Pursuing a Dream and Beating the Odds

Jordyn Castor’s passion for accessibility makes a difference at Wall Street, as she pursues career path that will impact the lives of others.

Pursuing a Dream and Beating the Odds

Jordyn Castor’s passion for accessibility makes a difference at Wall Street, as she pursues career path that will impact the lives of others.

Jordyn Castor entered the world nearly four months early and weighing just over a pound. Doctors give babies born so small a low chance of surviving, but her parents were determined.

The lifesaving acts performed in a neonatal intensive care unit in Grand Rapids, Michigan, caused Castor’s retinas to detach. This left her completely blind and set in motion an unforeseen chain of events that would shape Castor’s life and inevitably the lives of others.


Now, a senior at Michigan State, Jordyn is on an important path, one that led her all the way to New York City. She recently completed a highly-competitive internship with a top Wall Street investment bank and security management firm.

“You know, I’ve never been to a city of this capacity before,” said Castor. “My family was nervous, but I told them these opportunities only come around once in a blue moon.”

The investment bank was interested in Castor not only for her qualifications as a computer programmer, but for her determination to make software more usable for individuals who are disabled.

“My interest in technology and computer science started when I was in the second grade and my family bought our very first computer,” she said.

The computer opened a new world for Castor. She could easily access the Internet, check email, and send instant messages.

“I think it's very important to understand that individuals with disabilities are just normal people,” said Castor. “We can do anything that anyone else can do-- with some adaptations.”

Five years after the computer arrived, Castor wrote her first program for the National Federation of The Blind Youth Slam a conference to encourage blind youth to consider careers in science, technology, engineering, and math.

This inspired Castor to stay the course and study computer science, a field that holds promise for people who are blind and for women.


At MSU fewer than 13 percent of the students studying computer science are female—something the College of Engineering is actively addressing, not only to ensure a more diverse student body, but also for the contributions women bring to the field.

MSU’s Center for Spartan Engineering and the student organization, Women in Computing, made sure Castor was prepared for her career pursuits. She was awarded a stipend to cover a trip to the Grace Hopper Celebration of Women in Computing, the world's largest gathering of women technologists. It was at the Grace Hopper event that Castor landed her Wall Street internship.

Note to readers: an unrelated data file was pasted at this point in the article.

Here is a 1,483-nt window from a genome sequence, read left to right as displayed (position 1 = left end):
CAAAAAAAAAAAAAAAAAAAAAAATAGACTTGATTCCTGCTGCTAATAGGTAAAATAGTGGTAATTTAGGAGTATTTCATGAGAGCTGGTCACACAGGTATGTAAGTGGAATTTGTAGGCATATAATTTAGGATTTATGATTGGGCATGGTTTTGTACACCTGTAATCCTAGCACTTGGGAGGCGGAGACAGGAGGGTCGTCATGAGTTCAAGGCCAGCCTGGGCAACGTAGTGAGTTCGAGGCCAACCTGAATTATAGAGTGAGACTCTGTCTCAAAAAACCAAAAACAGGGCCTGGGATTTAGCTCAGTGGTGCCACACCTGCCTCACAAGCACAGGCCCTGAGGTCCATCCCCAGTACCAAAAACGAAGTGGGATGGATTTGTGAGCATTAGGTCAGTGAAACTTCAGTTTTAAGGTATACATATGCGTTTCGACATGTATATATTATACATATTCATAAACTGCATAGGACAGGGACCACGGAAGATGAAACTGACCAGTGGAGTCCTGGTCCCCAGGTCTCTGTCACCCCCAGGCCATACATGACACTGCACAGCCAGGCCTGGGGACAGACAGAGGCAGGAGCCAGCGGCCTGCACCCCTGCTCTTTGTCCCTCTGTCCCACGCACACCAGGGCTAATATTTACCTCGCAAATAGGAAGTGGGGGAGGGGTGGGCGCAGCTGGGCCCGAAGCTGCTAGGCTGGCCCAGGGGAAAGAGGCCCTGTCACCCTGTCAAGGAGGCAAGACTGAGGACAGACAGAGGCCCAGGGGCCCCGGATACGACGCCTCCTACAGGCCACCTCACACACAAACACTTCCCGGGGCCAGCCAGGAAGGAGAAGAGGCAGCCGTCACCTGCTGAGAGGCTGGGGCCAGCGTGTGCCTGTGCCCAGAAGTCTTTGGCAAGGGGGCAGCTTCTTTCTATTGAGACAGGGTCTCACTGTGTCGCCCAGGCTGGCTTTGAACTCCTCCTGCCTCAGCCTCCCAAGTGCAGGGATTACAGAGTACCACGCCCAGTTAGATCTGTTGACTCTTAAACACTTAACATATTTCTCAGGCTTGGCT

Another significant program that has made a difference in Castor’s success is the Resource Center for Persons with Disabilities (RCPD) .

“RCPD has been extremely helpful in ensuring my success," she said. “They have done everything in their power to make sure I succeed including brailling my textbooks by hand.”

MSU demonstrates international leadership in providing the latest disability technology, resources and services. Through its signature programs MSU assembles a team of volunteers who braille text for students. Additionally, RCPD provided a scholarship to Castor to help cover living expenses while she was in New York. Private support plays an important role in RCPD, helping to keep services available to students at no cost.

Castor confesses that she was waiting for admission to another school when her Mom read a letter out loud ‘Congratulations, Jordyn. You have been accepted to MSU.’

Although MSU wasn’t her first choice, a visit to campus quickly changed her mind.

She’s been an extraordinary Spartan ever since, including attending the Rose Bowl and making the ESPN victory photo.

“What really empowered me at MSU has been the opportunity to see the impact I can have on someone else’s life. By just being myself and sharing my passions, I am able to make a real difference that can potentially shape the lives of others.”

For more information on contributing to the Resource Center for Persons with Disabilities, contact Senior Director of Development Jennifer Bertram at bertram9@msu.edu or by calling (517) 432-7330.

For more information on contributing to scholarships and endowments in the College of Engineering, contact Senior Director of Development Stephen Bates at batesst@msu.edu or by calling (517) 355-8339.